- The Washington Times - Tuesday, December 7, 2004

Elections are rightly dominating the news, from George W. Bush’s 51 percent victory over John Kerry to whomever the Palestinians will chose to succeed Yasser Arafat. On Jan. 30, Iraqis are supposed to go to the polls. Yet, for all of these elections, the one with greatest immediate impact occurred in Ukraine. The issue is stark: a peaceful, lawful transfer of power or potential chaos.

In Ukraine, two Viktors contended for the spoils of the presidency: Current Prime Minister Viktor Yanukovich, who “won” an election that was neither free nor fair; and challenger Viktor Yuschenko. Following the disputed vote, Mr. Yuschenko’s supporters took to the streets by the hundreds of thousands in a well-organized and well-financed protest (note all the warm clothing and extensive tents and shelters that were provided), partly engineered by rising political star Gulia Timoshenko,ayoung,wealthy Yuschenko ally. The first Viktor is pro-Russian and the other looks West in charting Ukraine’s future. To make matters worse, rumors persist that Mr. Yuschenko was poisoned.

Despite electoral fraud, it is conceivable that Mr. Yanukovich could have won, though by a tiny margin. Both camps have promised a peaceful resolution and a second election seems very likely if not certain. But, as Russian President Vladimir Putin warned, suppose that election fails. Then what? The consequences do not exclude violence or civil war either with catastrophic effects for Ukraine and the region.

Strategically, future relationships between Russia and the West will largely be determined by what happens in Ukraine. A partitioned Ukraine is no longer inconceivable, a prospect that could spark a return to a “cool” if not Cold War between East and West. For the Bush administration, with its favored “forward strategy” of freedom and democracy, the compatibility of ballot boxes and the peaceful transition of political power in an unsettled world are very much at stake. And there are other matters for worry, some overlooked or ignored.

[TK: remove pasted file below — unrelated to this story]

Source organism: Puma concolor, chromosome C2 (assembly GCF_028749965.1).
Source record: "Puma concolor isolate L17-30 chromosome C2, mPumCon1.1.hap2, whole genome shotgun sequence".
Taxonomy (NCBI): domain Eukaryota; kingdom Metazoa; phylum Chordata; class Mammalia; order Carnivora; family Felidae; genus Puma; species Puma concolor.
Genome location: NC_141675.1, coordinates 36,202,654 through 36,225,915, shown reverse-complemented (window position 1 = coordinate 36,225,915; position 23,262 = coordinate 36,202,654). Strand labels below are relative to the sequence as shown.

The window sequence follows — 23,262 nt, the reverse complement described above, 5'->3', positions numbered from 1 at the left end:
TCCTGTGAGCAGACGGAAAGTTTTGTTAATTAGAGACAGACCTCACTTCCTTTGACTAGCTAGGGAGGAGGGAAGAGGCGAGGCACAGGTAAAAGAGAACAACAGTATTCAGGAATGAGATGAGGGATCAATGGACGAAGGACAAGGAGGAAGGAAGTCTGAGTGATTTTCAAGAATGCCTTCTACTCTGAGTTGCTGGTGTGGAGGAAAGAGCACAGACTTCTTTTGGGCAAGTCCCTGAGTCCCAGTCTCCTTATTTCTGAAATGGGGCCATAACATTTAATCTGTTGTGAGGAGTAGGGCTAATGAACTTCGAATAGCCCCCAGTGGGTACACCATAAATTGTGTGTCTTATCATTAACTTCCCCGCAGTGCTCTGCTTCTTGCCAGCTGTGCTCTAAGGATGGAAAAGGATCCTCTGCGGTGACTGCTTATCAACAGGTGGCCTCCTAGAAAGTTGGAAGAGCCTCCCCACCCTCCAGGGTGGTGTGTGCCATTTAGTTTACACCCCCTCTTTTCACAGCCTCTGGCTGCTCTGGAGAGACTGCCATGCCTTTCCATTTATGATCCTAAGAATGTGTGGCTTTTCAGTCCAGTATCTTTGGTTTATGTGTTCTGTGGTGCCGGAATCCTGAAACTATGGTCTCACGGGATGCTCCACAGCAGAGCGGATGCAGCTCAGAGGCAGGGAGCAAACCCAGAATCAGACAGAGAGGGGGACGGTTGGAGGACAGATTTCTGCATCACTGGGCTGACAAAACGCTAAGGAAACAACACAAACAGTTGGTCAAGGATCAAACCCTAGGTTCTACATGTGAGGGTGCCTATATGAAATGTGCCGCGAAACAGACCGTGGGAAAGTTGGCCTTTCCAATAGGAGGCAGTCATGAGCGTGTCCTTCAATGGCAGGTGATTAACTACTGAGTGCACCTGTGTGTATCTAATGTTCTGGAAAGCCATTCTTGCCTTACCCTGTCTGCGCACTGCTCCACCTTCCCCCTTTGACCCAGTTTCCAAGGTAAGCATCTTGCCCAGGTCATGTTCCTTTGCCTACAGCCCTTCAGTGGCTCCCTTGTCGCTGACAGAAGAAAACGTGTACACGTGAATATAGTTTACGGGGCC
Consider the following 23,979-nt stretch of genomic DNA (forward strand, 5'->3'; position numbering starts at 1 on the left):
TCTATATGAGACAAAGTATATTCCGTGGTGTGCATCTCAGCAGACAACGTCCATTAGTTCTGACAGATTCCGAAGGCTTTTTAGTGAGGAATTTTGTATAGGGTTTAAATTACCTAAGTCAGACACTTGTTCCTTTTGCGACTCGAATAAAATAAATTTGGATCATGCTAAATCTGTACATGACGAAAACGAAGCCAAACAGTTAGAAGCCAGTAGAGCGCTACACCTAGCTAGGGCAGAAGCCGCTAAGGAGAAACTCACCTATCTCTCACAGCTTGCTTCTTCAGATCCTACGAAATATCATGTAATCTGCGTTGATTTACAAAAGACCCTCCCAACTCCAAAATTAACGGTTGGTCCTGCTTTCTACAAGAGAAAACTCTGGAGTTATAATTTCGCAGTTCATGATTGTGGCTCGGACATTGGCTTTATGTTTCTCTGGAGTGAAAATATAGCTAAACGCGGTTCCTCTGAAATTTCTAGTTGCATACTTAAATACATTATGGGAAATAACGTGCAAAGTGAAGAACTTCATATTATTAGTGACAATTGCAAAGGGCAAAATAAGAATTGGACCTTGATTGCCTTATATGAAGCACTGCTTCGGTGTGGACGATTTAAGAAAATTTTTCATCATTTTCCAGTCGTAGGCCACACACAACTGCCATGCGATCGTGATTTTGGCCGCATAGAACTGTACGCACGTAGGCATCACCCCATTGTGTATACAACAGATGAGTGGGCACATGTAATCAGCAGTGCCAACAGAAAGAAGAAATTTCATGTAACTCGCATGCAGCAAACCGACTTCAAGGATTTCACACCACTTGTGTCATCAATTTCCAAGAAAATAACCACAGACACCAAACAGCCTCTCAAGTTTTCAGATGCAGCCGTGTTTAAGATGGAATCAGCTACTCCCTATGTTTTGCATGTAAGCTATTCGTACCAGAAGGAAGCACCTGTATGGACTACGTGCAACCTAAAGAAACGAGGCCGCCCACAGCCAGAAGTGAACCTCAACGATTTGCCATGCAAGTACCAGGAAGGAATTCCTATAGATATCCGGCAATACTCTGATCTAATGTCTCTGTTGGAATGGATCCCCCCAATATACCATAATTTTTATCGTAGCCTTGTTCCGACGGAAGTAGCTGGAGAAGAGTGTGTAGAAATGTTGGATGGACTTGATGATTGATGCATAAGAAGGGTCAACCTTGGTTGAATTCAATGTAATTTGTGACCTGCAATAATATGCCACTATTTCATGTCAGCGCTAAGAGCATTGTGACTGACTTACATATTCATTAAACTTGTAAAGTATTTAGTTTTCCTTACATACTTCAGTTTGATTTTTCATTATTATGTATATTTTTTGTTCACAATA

First, many Western observers are unaware of the effects that a succession of foreign policy failures and rebuffs by the West have had on the Kremlin. The “loss” of a friendly Ukraine will inflame these sensitivities. Second, a failure of the electoral process in Ukraine to yield an acceptable or legitimate government raises some frightening contingencies. Third, unless the White House is relying on guile, it does not appear to have a proactive strategy for dealing with Ukraine or Russia.

This has been a bad foreign policy time for the Kremlin. The war in Iraq and then Russia’s reluctant agreement to debt forgiveness cost plenty of political and financial capital. From Moscow’s view, NATO continues to establish new bases and jumping-off points in the Asian “stans” and Baltic states once under Soviet control that now are “ringing” Russia. Members of Congress threatened to remove Russia from the G8, a symbolic but nonetheless further slap in the face to a country wishing some measure of respect. With a population of about 150 million that is in demographic decline and male life expectancies a decade and a half less than in Europe, all is not well on the home front either.

Ukraine is of great importance to Moscow for strategic, political, economic and social reasons. While analogies are imperfect, had Mexico or Canada decided to join an unfriendly alliance, the reactions in Washington would not have been passive. Moscow also deploys part of its fleet from Sevastopol in the Crimea, a region traditionally part of Russia until Nikita Khrushchev gave it to Ukraine a half-century ago.

What could happen next in Ukraine raises some scary possibilities beyond partition or civil war. Under certain circumstances, Mr. Yanukovych could seek Russian support and intervention to guarantee his election. Ukraine may still possess some stocks of nuclear fissile material left over from the Cold War, raising the anxiety level. Russia could see a pro-Western Ukraine as the last straw and create new alliances to protect against what it fears is further encroachment by the West. At a time when the United States is already heavily committed in Iraq, Afghanistan and to the war on terror, even the prospect of a growing crisis in Ukraine, however remote, is bad news.

Meanwhile, aside for calling for peaceful resolution of the crisis, Washington has not raised alternative approaches to ensure a new election or how to deal with Russia and the winning (or surviving) Viktor.

The best outcome must be peaceful resolution through a new, fair election. If that proves too difficult, a power-sharing arrangement, with all of its limitations, could be considered with perhaps one Viktor as president and the other in a significant national office. And Washington needs a plan for dealing with Russia. The spoils here, if left to rot, will have tragic impact far beyond Ukraine.

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